Related Rule
United Kingdom of Great Britain and Northern Ireland
Practice Relating to Rule 122. Pillage of the Personal Belongings of Persons Deprived of Their Liberty
In its chapter on the protection of civilians in the hands of a party to the conflict, the UK LOAC Manual (2004) states:
Internees must be permitted to keep articles of personal use, especially those of a personal or sentimental value. They may also keep a certain amount of money in the form of cash or coupons to enable them to make purchases. Money, other valuables and identity documents may only be taken away in accordance with established procedures, detailed receipts being given. 
United Kingdom, The Manual of the Law of Armed Conflict, Ministry of Defence, 1 July 2004, § 9.43.
On prisoners of war, the manual states:
The following action is to be taken in respect of prisoners of war when first captured:
d. The property listed below must remain in their possession:
(1) clothing, military and civilian including that for their special protection such as NBC suits;
(2) protective military equipment, for example, steel helmets, flak jackets and respirators;
(3) feeding utensils, ration packs and water bottles;
(4) badges of rank and nationality, military insignia;
(5) decorations and medals;
(6) identity cards, and discs …
(7) personal property, which the prisoners of war are able to carry with them, such as spectacles and articles of sentimental value like personal letters and family photographs, but see sub-paragraph f;
f. Personal property may only be removed for security reasons; this would include articles which could be used as weapons, such as razor blades and sharp knives, or which could affect security, such as cameras.
g. Sums of money may only be taken away on the order of an officer. The amount taken must be recorded in a special register and an itemized receipt, showing the name, rank and unit of the person issuing it, given. Money that is the private property of the prisoner of war is either credited to his account or returned to him at the end of captivity …
h. Articles of value may be taken for safe custody only. A record must be made and a receipt given. The articles must be returned intact at the end of captivity. 
United Kingdom, The Manual of the Law of Armed Conflict, Ministry of Defence, 1 July 2004, § 8.25.
The UK Army Act (1955), as amended in 1971, provides:
Any person subject to military law who –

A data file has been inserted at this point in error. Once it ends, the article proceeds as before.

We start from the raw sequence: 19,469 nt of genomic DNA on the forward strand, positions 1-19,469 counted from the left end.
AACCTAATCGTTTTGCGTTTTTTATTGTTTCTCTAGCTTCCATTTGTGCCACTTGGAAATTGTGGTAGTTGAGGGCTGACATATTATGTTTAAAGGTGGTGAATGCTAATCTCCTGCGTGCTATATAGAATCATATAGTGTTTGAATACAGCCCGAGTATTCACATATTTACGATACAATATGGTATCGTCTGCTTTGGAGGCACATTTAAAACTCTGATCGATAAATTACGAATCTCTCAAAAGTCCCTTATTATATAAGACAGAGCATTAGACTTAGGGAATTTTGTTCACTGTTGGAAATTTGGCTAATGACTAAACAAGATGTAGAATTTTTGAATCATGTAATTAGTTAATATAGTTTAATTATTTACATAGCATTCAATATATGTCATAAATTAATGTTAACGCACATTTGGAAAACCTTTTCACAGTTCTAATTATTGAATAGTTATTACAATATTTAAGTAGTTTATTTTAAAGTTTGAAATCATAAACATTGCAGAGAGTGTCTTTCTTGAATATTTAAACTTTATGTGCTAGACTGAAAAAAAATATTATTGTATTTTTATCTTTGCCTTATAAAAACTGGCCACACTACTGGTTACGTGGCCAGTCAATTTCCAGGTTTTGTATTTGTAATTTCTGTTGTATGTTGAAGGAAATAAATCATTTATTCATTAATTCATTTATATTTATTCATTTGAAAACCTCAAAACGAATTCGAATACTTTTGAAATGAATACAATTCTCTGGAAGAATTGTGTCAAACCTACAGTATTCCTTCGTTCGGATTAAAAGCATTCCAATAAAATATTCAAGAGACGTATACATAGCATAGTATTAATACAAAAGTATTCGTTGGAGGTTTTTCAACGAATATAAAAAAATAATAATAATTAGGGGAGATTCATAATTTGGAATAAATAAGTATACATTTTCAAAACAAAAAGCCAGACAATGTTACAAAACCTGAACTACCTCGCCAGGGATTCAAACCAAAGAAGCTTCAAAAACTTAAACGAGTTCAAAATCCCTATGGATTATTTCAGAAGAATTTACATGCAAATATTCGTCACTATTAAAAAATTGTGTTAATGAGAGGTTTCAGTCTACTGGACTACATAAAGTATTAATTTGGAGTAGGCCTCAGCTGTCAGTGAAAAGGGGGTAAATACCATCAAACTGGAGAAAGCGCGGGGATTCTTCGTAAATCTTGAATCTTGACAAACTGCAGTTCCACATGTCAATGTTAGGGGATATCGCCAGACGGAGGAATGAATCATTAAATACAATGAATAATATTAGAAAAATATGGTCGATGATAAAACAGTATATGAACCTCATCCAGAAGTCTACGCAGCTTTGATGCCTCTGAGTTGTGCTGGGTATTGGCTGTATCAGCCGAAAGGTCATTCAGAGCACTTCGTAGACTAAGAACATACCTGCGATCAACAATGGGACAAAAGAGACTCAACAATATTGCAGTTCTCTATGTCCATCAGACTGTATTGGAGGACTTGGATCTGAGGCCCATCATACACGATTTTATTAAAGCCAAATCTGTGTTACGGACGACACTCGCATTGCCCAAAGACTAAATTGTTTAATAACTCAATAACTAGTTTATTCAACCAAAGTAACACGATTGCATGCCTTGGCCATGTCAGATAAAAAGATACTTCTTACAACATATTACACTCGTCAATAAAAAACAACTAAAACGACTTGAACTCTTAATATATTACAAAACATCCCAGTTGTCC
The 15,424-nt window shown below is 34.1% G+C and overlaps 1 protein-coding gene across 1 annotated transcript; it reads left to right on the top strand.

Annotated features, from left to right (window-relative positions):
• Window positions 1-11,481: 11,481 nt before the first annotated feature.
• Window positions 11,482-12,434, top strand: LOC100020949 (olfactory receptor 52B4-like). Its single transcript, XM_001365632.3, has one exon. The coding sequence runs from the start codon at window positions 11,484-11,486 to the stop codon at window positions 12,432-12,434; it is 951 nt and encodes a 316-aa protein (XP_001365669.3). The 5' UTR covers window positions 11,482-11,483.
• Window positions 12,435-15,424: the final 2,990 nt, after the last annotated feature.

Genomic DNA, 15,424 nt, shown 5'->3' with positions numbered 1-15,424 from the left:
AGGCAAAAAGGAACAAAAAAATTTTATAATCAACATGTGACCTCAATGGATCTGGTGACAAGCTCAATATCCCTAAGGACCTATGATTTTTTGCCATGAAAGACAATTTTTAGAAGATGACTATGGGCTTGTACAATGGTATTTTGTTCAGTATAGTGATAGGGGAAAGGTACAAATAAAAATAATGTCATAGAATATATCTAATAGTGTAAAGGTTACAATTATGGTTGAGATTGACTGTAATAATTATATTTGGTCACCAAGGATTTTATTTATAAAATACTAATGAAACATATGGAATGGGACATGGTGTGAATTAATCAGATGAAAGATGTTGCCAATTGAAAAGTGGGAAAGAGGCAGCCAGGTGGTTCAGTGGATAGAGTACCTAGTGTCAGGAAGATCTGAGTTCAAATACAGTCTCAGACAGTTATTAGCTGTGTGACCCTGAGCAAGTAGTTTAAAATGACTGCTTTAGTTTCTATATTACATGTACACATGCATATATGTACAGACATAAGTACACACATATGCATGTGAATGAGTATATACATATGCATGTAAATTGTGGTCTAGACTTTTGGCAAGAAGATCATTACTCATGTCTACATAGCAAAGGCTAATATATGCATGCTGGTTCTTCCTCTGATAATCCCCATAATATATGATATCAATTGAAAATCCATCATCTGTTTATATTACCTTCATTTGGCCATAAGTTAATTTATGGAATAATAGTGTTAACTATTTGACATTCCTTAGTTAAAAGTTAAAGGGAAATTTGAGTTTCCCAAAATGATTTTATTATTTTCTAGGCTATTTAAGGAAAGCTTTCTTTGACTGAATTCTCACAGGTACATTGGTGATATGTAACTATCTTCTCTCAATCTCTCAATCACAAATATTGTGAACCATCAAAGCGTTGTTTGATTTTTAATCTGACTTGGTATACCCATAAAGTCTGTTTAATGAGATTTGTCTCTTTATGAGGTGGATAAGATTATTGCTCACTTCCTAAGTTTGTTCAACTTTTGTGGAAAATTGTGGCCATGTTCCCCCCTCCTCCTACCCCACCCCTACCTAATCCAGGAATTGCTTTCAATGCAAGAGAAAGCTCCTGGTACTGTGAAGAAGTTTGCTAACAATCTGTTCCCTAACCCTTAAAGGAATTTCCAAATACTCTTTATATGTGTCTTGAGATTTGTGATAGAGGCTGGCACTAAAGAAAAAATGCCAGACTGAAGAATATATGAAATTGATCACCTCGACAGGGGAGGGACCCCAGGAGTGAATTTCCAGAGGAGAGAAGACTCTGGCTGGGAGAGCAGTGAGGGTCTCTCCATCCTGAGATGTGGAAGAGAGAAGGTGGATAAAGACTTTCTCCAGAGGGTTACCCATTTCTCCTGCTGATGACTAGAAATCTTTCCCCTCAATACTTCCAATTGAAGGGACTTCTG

(a) steals from, or with intent to steal searches, the person of anyone … captured in the course of warlike operations, or … detained in the course of operations undertaken by Her Majesty’s forces for the preservation of law and order or otherwise in aid of the civil authorities, … shall be guilty of looting and liable, on conviction by court-martial, to imprisonment or any less punishment provided by this Act. 
United Kingdom, Army Act, 1955, as amended in 1971, Section 30(a).
The UK Air Force Act (1955), as amended in 1971, provides:
Any person subject to air-force law who –
(a) steals from, or with intent to steal searches, the person of anyone … captured in the course of warlike operations, or … detained in the course of operations undertaken by Her Majesty’s forces for the preservation of law and order or otherwise in aid of the civil authorities, … shall be guilty of looting and liable, on conviction by court-martial, to imprisonment or any less punishment provided by this Act. 
United Kingdom, Air Force Act, 1955, as amended in 1971, Section 30(a).
The UK Armed Forces Act (2006) states:
4 Looting
(1) A person within subsection (4) commits an offence if, without lawful excuse –
(a) he takes any property from a person who has been killed, injured, captured or detained in the course of an action or operation of any of Her Majesty’s forces or of any force co-operating with them; or
(b) he searches such a person with the intention of taking property from him.
(4) A person is within this subsection if he is –
(a) a person subject to service law; or
(b) a civilian subject to service discipline. 
United Kingdom, Armed Forces Act, 2006, Section 4.
In 2010, in its closing submissions to the public inquiry into the circumstances surrounding the death of Baha Mousa and the treatment of those detained with him by UK armed forces in Iraq in 2003, the UK Ministry of Defence stated:
12. The treaties setting out rules of IHL are supplemented by rules of customary international law (CIL), i.e. rules which are recognized as binding by States, even though they do not appear in treaty texts. … [I]n relation to the rules described below the Government accepts that they reflect CIL. It is suggested that the rules which are of most relevance to this inquiry are:
12.16. … Pillage of the personal belongings of persons deprived of their liberty is prohibited. 
United Kingdom, Ministry of Defence, Closing Submissions to the Baha Mousa Public Inquiry on Modules 1–3, 25 June 2010, §§ 12 and 12.16, pp. 28 and 32.
[emphasis in original]